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As reported by, January 12, 2010.

Options for Long-Term Care Are Complex, Lack Accessibility

By James Zipadelli

The Connecticut Commission on Aging says the state’s population over 65 will rise by 64 percent by 2030, and they advise caregivers and families to plan ahead so that they don’t make decisions about a loved one’s care under duress.

“Planning for long-term care needs is a complex process that many people, understandably, find difficult,” the Commission’s executive director Julia Evans Starr says. “Too often the planning only begins when a crisis occurs which often causes even more stress and limits people’s choices in care options. We recommend that people begin planning for their long-term care needs, and those of family members, as soon as possible and make sound financial planning part of the process.”

There are two big questions: First, can a system be created that respects the rights of individuals and gives them more options for less money?

That is what Dr. Julie Robison and her colleagues at the Center on Aging at the University of Connecticut Health Center would like to see. In June 2007, they issued an assessment on Connecticut’s long-term care needs. The case study was modeled after a national study in eight states, Arkansas, Florida, Minnesota, New Mexico, Pennsylvania, Texas, Vermont, and Washington. Congress mandated the national study in 2003 to see whether there could be a “more equitable balance” between Medicaid dollars being spent in “institutional care”, such as nursing homes, and “community-based care” – such as home care or assisted living facilities.

How much does it cost?

Medicaid expenditures account for 14 percent of the state’s budget, Evans Starr says.

A resident who pays for privately funded care at a nursing home will spend on average $119,000 per year, Robison says. By contrast, a live-in home companion will make about $70,000. It should be pointed out that many nursing homes accept Medicare and Medicaid, and the potential cost savings vary because it depends on the individual’s needs.

Evans Starr also says that according to the CT Home Care Program for Elders (CHCPE), it is $12,156 to keep a CHCPE client at home versus $78,610 for a nursing home for someone on Medicaid. Evans Starr adds the $12,156 is for the state-funded CHCPE clients; it is actually $18,000 for those on the Medicaid waiver portion of the program.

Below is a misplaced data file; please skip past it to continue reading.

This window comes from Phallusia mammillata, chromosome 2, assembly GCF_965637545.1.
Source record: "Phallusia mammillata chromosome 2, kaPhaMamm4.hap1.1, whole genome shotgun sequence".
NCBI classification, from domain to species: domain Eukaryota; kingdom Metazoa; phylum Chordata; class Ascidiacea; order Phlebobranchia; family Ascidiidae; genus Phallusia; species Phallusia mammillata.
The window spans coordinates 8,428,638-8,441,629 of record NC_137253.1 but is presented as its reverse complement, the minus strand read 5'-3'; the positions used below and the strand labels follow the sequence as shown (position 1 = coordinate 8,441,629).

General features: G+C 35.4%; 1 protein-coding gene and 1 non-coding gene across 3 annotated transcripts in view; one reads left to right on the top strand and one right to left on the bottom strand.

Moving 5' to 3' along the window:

According to Evans Starr, in FY2009, 53% of Medicaid long-term care recipients received home and community-based services while 47% are in institutions.

“While this represents a gradual improvement, we look to leading states like Oregon, with 85% of folks receiving services in their communities, and know we have a long way to go,” Evans Starr says.

According to Robison, in FY2008, of the Medicaid LTC dollars spent:

  • 37% of the dollars were spent on community care
  • 63% of the dollars were spent on institutional care

“The bad news is that the people in the institutions are using almost 2/3 of the Medicaid long term care dollars,” Robison says. “The people in the community are using 1/3 of the dollars. So when we look at things like rebalancing… that shows you can serve people for less money in the community than people in institutions.”

Solutions to providing long term care in Connecticut

“It’s going to take support to build and sustain the community based infrastructure,” Robison said. “We need to have regulations that are flexible enough so people can hire and fire their own staff (self-directed care). This can even include hiring family members.”

If they do choose a facility such as a nursing home, residents should consider several factors, Robison says. What kind of facility is it? How many people live in the facility? What about privacy and autonomy?

“Nursing home owners would be really smart to expand their business plans for long-term care… so they may want to have part of their facility as assisted living. Maybe open an adult-day center,” Robison says. “They might want to think about providing home health care. With the aging baby boomers, there may still be enough people to keep nursing homes full just because there are a lot more people who will need long-term care. What’s most important is that there is a continuum of services so that people have a choice, and the quality is paramount.”

Evans Starr says the Medicaid waiver system needs to be simplified for residents and easier to qualify for.

“Historically, Medicaid is institutionally biased,” Evans Starr says. “For someone on Medicaid to receive home and community-based services they need to fit into one of the narrowly defined and difficult to access Medicaid waivers.  We as a state clearly need to restructure the waiver system to make it much easier for people to have the option of staying home versus going into a nursing home.”

Robison and Evans Starr say that the financial crisis is a great opportunity for Connecticut to figure out the best way to provide those options to residents.